This biography ends on a cautiously hopeful note. The Motor City may be gone forever — “Large-scale industry will not lead whatever comeback might be possible,” Martelle correctly writes — but he sees signs of hope, including a newly vibrant downtown, many solid neighborhoods, an influx of entrepreneurs, urban farmers, and creative people, a growing sense that Detroit still matters and that it still has a chance.
Recent developments indicate Martelle’s optimism might not be misplaced. His book was published in 2011, two years before Detroit became the largest city to declare bankruptcy in American history. The city has just emerged from bankruptcy, far more quickly than expected, and with many valuable assets, including its coveted Institute of Arts, intact. Maybe a new chapter is opening in the life story of this impossibly tortured, impossibly resilient city.
A Literary Form
In setting out to write the life story of our age’s dominant literary form, Michael Schmidt decided to bypass critics, historians, and, yes, biographers. Instead, The Novel: A Biography is “mainly told by novelists and through novels,” or what Schmidt, echoing Ford Madox Ford, calls “artist practitioners.” The book is staggering — it covers more than 700 years and runs to more than 1,000 pages. Jonathan Russell Clark tried to grasp the scope of Schmidt’s achievement in an essay here at The Millions, noting that a key to its success is the author’s avoidance of literary theory in favor of a dissection of literary influences. It proves to be a wise choice. And Schmidt, for all his erudition, isn’t shy about injecting his personal opinions, which contribute to this biography’s rumbustious vitality. He prefers David Foster Wallace’s essays to his novels; he disses Samuel Richardson and Michael Crichton; he’s very fond of Virginia Woolf, Hilary Mantel, and Martin Amis; he adores Miguel de Cervantes; and he sticks up for Stephen King. In a nice bit of symmetry, he concludes that the novel is every bit as elastic as the elastic notion of biography that inspired him to write this book. The novel’s great strength, in Schmidt’s view, is its slipperiness, its ability to change shapes, its capacity to absorb material from endless sources, including music, art, history, life, and, of course, other novels. In a final twist, Clark argues in his essay that this biography isn’t a biography after all: “The Novel, I believe, is a novel, the protagonist a murky, somewhat indescribable figure ––the ultimate unreliable narrator — that Schmidt renders as real and human and flawed as anyone else before him.”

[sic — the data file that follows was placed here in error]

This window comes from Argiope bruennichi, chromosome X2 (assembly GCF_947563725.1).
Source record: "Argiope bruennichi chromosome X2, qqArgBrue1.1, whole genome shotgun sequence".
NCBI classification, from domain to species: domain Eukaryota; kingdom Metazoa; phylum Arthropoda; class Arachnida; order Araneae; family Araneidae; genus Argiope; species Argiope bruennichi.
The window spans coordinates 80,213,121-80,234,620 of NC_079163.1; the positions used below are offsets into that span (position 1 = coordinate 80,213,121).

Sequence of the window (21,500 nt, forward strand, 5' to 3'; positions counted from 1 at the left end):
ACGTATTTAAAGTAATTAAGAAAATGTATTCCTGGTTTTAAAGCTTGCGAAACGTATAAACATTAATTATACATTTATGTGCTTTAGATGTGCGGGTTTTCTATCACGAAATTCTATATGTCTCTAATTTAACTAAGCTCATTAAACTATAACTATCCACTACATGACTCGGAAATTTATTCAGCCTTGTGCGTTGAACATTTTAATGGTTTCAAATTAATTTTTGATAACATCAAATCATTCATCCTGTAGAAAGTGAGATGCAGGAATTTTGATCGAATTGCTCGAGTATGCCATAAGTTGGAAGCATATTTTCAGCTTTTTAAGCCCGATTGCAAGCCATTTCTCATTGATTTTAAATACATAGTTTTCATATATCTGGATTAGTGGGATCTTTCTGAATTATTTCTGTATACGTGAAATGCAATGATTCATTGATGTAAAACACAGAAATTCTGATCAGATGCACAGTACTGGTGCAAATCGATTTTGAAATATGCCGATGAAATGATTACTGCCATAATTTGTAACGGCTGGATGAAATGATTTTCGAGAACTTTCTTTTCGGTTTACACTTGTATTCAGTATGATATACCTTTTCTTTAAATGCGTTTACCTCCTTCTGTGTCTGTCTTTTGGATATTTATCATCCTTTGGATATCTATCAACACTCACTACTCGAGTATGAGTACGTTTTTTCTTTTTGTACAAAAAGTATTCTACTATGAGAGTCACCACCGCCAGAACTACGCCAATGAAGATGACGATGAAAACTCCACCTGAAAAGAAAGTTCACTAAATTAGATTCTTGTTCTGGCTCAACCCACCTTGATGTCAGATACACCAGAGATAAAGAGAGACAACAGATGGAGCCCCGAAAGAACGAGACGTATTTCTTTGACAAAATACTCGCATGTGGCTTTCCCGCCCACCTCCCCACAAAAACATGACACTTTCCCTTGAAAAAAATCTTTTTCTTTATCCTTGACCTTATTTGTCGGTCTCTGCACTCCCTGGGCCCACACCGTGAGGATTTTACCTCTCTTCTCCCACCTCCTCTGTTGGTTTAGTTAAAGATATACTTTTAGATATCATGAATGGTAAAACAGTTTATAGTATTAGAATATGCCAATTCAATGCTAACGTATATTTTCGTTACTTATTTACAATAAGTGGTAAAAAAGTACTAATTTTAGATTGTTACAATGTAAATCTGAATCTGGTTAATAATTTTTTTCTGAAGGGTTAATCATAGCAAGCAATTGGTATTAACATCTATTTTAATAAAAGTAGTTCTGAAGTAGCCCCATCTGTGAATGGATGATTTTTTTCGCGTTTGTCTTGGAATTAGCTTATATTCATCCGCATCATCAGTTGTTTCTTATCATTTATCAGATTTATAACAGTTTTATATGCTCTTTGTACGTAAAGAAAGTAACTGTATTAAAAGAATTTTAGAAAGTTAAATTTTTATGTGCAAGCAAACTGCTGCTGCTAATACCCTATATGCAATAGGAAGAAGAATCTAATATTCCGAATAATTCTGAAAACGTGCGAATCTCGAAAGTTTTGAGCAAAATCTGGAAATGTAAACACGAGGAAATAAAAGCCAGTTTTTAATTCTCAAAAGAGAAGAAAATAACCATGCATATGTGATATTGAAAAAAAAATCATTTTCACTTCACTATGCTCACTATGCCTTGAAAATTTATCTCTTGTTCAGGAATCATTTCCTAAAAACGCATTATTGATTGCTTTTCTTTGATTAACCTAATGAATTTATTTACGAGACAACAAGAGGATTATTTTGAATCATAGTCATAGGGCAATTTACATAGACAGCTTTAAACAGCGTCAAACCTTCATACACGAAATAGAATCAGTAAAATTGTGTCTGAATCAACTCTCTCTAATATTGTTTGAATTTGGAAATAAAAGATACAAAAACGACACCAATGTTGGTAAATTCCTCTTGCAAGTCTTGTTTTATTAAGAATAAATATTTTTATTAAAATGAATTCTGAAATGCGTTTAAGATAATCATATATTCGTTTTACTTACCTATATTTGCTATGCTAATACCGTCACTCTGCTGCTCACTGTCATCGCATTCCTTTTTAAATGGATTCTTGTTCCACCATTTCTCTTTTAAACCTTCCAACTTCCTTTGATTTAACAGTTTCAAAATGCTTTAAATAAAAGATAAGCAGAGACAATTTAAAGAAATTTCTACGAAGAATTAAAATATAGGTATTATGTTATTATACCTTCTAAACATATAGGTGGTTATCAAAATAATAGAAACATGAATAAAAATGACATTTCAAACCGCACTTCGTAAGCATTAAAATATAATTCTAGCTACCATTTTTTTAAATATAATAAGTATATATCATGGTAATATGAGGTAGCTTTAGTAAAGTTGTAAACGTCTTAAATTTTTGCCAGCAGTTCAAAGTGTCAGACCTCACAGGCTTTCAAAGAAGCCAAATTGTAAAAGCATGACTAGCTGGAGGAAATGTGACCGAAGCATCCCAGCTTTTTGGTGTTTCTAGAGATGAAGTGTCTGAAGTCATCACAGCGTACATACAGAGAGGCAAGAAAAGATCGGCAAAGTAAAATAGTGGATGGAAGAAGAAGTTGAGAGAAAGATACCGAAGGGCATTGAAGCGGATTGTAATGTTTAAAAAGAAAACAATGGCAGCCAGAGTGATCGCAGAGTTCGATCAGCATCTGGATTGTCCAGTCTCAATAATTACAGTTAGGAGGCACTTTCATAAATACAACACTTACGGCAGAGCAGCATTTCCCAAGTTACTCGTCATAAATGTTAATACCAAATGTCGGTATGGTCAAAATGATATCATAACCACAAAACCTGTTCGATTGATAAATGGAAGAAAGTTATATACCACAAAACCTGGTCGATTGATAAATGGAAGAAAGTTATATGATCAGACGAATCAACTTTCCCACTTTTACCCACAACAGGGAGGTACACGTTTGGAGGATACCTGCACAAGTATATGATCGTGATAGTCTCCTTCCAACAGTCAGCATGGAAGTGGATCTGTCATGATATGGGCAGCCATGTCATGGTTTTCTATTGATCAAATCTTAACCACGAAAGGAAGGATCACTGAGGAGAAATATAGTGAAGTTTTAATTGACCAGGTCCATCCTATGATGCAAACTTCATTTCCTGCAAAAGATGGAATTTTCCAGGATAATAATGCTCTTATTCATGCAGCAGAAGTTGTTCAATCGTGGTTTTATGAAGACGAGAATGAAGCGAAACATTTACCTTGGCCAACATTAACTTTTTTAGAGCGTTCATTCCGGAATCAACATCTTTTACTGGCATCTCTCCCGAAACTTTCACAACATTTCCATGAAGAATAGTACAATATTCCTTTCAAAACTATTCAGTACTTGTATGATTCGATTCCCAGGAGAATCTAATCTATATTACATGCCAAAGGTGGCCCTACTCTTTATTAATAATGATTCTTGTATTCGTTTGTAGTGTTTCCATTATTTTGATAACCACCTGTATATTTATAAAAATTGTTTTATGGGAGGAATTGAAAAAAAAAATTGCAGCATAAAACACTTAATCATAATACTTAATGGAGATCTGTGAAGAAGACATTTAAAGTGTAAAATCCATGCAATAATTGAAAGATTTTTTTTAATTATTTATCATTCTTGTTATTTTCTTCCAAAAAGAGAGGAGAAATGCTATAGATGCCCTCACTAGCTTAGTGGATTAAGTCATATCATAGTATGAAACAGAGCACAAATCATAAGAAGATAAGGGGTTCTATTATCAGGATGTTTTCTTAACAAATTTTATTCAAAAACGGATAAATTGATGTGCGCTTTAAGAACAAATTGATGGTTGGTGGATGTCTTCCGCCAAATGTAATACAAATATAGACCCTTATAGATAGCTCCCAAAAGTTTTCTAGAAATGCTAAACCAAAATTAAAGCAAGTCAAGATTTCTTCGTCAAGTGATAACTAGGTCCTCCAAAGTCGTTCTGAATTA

In his anecdotal, entertaining book, Zero: The Biography of a Dangerous Idea, the mathematician Charles Seife describes his subject as “infinity’s twin,” adding that “zero is different from the other numbers. It provides a glimpse of the ineffable and the infinite. This is why it has been feared and hated — and outlawed.”
Ranging over 30,000 years, from the carvings of prehistoric man to the musings of today’s astrophysicists, Seife’s biography notes that Babylonians were using zero 300 years B.C., and Alexander the Great carried zero to India. But the resistance to zero in the West was not overcome until the Renaissance, with the advent of the vanishing point in art, an innovation that could accommodate the twinned concepts of zero and infinity. Since then it has proven useful to everyone from accountants to people trying to envision black holes as stars packed into “zero space.”